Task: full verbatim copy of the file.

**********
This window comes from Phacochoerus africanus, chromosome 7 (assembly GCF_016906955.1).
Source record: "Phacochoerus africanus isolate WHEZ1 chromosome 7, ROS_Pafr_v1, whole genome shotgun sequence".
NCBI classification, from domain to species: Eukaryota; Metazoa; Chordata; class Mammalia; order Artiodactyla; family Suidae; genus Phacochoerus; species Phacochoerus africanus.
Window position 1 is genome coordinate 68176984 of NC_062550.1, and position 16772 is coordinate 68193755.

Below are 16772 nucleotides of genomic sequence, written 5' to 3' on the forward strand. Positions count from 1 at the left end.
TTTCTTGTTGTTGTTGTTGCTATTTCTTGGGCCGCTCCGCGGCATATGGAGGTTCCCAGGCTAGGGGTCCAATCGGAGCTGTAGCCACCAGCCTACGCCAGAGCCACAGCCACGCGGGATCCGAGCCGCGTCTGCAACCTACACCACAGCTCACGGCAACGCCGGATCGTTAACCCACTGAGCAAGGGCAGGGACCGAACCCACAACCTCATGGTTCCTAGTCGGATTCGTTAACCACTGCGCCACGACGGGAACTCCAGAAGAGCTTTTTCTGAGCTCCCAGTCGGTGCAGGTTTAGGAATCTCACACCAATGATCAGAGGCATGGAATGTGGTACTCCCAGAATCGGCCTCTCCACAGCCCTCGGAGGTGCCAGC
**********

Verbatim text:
This window comes from Phacochoerus africanus, chromosome 7 (assembly GCF_016906955.1).
Source record: "Phacochoerus africanus isolate WHEZ1 chromosome 7, ROS_Pafr_v1, whole genome shotgun sequence".
NCBI classification, from domain to species: Eukaryota; Metazoa; Chordata; class Mammalia; order Artiodactyla; family Suidae; genus Phacochoerus; species Phacochoerus africanus.
Window position 1 is genome coordinate 68176984 of NC_062550.1, and position 16772 is coordinate 68193755.

Below are 16772 nucleotides of genomic sequence, written 5' to 3' on the forward strand. Positions count from 1 at the left end.
TTTCTTGTTGTTGTTGTTGCTATTTCTTGGGCCGCTCCGCGGCATATGGAGGTTCCCAGGCTAGGGGTCCAATCGGAGCTGTAGCCACCAGCCTACGCCAGAGCCACAGCCACGCGGGATCCGAGCCGCGTCTGCAACCTACACCACAGCTCACGGCAACGCCGGATCGTTAACCCACTGAGCAAGGGCAGGGACCGAACCCACAACCTCATGGTTCCTAGTCGGATTCGTTAACCACTGCGCCACGACGGGAACTCCAGAAGAGCTTTTTCTGAGCTCCCAGTCGGTGCAGGTTTAGGAATCTCACACCAATGATCAGAGGCATGGAATGTGGTACTCCCAGAATCGGCCTCTCCACAGCCCTCGGAGGTGCCAGC